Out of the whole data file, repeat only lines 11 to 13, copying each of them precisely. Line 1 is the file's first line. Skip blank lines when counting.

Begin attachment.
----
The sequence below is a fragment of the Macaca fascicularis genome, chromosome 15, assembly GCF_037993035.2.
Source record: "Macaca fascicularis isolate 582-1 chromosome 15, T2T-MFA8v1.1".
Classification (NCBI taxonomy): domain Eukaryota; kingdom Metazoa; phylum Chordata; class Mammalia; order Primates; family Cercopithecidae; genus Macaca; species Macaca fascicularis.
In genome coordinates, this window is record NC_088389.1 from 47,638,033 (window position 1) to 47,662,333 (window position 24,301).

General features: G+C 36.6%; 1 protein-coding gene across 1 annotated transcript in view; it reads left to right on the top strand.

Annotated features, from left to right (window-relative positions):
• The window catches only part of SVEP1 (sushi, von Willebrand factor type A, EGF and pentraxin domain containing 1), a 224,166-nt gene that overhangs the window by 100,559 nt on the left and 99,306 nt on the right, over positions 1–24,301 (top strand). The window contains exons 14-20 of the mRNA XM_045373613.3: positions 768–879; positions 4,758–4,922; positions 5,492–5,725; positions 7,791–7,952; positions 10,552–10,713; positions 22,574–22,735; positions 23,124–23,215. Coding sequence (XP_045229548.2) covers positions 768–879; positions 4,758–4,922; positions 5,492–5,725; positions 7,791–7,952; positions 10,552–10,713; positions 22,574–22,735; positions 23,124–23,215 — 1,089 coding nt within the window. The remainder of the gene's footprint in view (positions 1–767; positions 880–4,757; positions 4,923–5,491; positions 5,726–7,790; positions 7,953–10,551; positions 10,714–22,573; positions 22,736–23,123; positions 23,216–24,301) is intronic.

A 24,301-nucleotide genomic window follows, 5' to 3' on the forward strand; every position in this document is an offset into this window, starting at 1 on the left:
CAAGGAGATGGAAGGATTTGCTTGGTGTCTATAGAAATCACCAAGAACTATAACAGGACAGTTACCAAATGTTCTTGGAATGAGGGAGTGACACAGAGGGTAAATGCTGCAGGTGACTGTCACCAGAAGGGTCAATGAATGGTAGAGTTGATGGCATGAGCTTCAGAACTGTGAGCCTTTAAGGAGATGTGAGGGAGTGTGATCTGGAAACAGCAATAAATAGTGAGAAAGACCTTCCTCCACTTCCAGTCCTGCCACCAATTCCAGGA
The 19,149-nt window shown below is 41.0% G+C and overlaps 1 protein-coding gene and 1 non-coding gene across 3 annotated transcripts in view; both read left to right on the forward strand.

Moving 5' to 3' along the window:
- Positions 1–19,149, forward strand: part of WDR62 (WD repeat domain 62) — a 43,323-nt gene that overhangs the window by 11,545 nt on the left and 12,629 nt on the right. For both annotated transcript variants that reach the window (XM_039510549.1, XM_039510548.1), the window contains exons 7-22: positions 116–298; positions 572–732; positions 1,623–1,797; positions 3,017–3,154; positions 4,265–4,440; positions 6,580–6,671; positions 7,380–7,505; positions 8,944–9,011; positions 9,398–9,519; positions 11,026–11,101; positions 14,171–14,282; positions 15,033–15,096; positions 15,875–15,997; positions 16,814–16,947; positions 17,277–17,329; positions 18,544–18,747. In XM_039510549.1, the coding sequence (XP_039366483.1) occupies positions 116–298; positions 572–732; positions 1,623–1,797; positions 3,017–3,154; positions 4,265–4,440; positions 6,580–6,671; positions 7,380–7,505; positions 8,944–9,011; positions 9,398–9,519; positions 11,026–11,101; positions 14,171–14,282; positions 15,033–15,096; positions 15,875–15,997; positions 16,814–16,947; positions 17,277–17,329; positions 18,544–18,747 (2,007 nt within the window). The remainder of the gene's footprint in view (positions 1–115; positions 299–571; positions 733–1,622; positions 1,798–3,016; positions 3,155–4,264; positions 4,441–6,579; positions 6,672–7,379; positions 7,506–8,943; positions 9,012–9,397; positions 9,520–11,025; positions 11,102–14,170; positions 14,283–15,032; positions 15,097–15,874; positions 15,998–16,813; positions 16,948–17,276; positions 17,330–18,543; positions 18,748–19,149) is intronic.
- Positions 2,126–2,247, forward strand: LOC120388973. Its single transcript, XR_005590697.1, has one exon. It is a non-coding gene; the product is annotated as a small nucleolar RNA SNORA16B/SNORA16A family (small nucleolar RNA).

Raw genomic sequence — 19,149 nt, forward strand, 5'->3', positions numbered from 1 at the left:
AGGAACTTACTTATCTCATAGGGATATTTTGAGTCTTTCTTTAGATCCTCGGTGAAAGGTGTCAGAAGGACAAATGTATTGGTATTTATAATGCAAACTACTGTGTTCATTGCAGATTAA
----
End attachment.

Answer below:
Moving 5' to 3' along the window:
- Positions 1–19,149, forward strand: part of WDR62 (WD repeat domain 62) — a 43,323-nt gene that overhangs the window by 11,545 nt on the left and 12,629 nt on the right. For both annotated transcript variants that reach the window (XM_039510549.1, XM_039510548.1), the window contains exons 7-22: positions 116–298; positions 572–732; positions 1,623–1,797; positions 3,017–3,154; positions 4,265–4,440; positions 6,580–6,671; positions 7,380–7,505; positions 8,944–9,011; positions 9,398–9,519; positions 11,026–11,101; positions 14,171–14,282; positions 15,033–15,096; positions 15,875–15,997; positions 16,814–16,947; positions 17,277–17,329; positions 18,544–18,747. In XM_039510549.1, the coding sequence (XP_039366483.1) occupies positions 116–298; positions 572–732; positions 1,623–1,797; positions 3,017–3,154; positions 4,265–4,440; positions 6,580–6,671; positions 7,380–7,505; positions 8,944–9,011; positions 9,398–9,519; positions 11,026–11,101; positions 14,171–14,282; positions 15,033–15,096; positions 15,875–15,997; positions 16,814–16,947; positions 17,277–17,329; positions 18,544–18,747 (2,007 nt within the window). The remainder of the gene's footprint in view (positions 1–115; positions 299–571; positions 733–1,622; positions 1,798–3,016; positions 3,155–4,264; positions 4,441–6,579; positions 6,672–7,379; positions 7,506–8,943; positions 9,012–9,397; positions 9,520–11,025; positions 11,102–14,170; positions 14,283–15,032; positions 15,097–15,874; positions 15,998–16,813; positions 16,948–17,276; positions 17,330–18,543; positions 18,748–19,149) is intronic.
- Positions 2,126–2,247, forward strand: LOC120388973. Its single transcript, XR_005590697.1, has one exon. It is a non-coding gene; the product is annotated as a small nucleolar RNA SNORA16B/SNORA16A family (small nucleolar RNA).